Background Colorectal cancer represents a major health problem in developed countries. The incidence increases with age. Median age at diagnosis is about 70 years. This creates new needs in the treatment antineoplastic, considering the characteristics of this group of patients: functional alterations that increase the toxicity of drugs, high comorbidity and polypharmacy.
Purpose To describe chemotherapy treatments in elderly patients with colorectal cancer.
Material and methods Descriptive, retrospective study in which patients selected were older than 70 years who had received chemotherapy treatment for colorectal cancer, in the period January 2016 to October 2017. Data collected: sex, age, treatment schemes, reduction in dosage, duration of treatment and side effects.
Results Thirty-four patients were included, mean age 72.97±3.36, 58.82% men (n=20). Baseline ECOG was 0 in 29.42% of cases, 1 in 66.64% and 2 in 2.94%. 64.70% patients were diagnosed with stage-IV, 26.47% stage-III and 8.83% stage-II.
Twelve patients in stage II–III were treated with adjuvant-chemotherapy: XELOX (oxaliplatin/capecitabine), FOLFOX6 (oxaliplatin/fluorouracil/folinate) or capecitabine monotherapy. Six patients relapsed: median to relapse was 11 months (4–20).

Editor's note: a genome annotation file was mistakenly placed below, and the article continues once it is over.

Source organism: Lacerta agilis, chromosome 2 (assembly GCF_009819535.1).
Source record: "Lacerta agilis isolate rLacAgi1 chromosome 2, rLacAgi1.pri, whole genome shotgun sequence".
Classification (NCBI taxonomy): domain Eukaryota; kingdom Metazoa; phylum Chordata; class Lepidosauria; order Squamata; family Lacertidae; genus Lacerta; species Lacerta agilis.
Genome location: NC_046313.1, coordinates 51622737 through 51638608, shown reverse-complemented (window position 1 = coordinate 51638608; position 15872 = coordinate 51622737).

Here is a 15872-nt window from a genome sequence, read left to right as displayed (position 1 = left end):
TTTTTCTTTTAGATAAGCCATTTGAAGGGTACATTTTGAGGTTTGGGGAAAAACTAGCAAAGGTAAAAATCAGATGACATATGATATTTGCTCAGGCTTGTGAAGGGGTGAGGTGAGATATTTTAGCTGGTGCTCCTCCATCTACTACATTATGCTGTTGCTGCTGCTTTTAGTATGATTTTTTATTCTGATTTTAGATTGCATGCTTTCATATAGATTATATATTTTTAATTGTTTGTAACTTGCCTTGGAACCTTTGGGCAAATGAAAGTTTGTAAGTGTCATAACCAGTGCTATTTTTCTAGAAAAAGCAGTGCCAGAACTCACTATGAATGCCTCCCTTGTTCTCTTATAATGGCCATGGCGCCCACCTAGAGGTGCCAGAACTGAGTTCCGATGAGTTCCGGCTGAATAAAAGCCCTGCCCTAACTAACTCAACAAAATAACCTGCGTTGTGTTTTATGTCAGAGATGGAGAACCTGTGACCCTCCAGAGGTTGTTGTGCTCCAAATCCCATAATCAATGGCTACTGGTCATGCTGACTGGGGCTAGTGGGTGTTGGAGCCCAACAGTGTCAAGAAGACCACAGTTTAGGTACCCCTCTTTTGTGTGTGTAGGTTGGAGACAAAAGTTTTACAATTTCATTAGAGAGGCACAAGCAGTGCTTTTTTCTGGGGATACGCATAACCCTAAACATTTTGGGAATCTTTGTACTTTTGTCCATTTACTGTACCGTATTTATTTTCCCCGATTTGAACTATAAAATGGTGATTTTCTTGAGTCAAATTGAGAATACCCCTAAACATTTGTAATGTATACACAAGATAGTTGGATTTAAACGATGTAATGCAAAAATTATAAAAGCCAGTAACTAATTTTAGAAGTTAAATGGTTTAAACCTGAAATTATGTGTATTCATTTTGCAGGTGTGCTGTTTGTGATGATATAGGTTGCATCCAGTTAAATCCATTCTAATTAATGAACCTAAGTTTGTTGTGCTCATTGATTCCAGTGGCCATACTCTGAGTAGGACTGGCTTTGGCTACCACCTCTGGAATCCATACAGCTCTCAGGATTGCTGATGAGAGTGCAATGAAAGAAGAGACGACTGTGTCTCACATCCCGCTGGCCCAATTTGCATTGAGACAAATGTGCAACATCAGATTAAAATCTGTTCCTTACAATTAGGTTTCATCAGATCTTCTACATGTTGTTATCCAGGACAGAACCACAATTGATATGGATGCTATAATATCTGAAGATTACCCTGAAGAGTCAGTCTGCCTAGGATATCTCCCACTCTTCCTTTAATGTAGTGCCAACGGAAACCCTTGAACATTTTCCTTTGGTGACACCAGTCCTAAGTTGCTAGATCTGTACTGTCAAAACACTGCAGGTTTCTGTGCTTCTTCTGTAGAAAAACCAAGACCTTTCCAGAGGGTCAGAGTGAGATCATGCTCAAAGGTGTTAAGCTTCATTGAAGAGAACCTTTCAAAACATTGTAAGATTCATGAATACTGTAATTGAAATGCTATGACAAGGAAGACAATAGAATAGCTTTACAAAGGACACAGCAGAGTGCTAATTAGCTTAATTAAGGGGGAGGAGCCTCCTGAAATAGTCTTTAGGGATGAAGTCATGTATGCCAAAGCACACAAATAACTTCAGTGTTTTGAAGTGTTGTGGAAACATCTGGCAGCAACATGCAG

Patients in stage-IV: 50% liver metastasis, 27.27% lung-liver metastasis, 9.1% retroperitoneum-liver, 9.1% lung metastasis and 4.53% retroperitoneum metastasis.
7/22 patients received perioperative-chemotherapy: XELOX or mFOLFOX6. Four patients relapsed, median to relapse: 5.5 months (3–11).
Twenty-five patients received palliative chemotherapy, median of overall survival 24, (95% CI: 21 to 27). Median of lines of treatments was 3 (1–6). Schemes utilised in first-line: FOLFOX±cetuximab or bevacizumab, FOLFIRI±cetuximab or bevacizumab (irinotecan/fluorouracil/folinate), XELOX, capecitabine.
Fifty per cent of patients underwent dose reduction and 60% had delays of administration due to toxicity.
Side effects: 56% suffered from asthaenia (grade 2–3), 28% mucositis (grade 1–3), 44% neutropaenia (grade 2–3), 60% diarrhoea (grade 2–3), 20% nausea grade 1, 16% vomit (grade 1–2), 56% cutaneous toxicity associated with anti-EGFR drug (grade 1–3), 24% thrombocytopaenia (grade 1–2), 20% neurotoxicity (grade 1–3) and 20% paraesthesia (grade 1–2).
Conclusion There is a tendency to reduce drug doses in the elderly patient, although not always in an established manner. It would be interesting to undertake studies to adapt the intravenous chemotherapy treatment differently to the rest of the adult population, as well as to objectify the overall health, quality of life and functionality of the elderly patient.
References and/or acknowledgements No conflict of interest.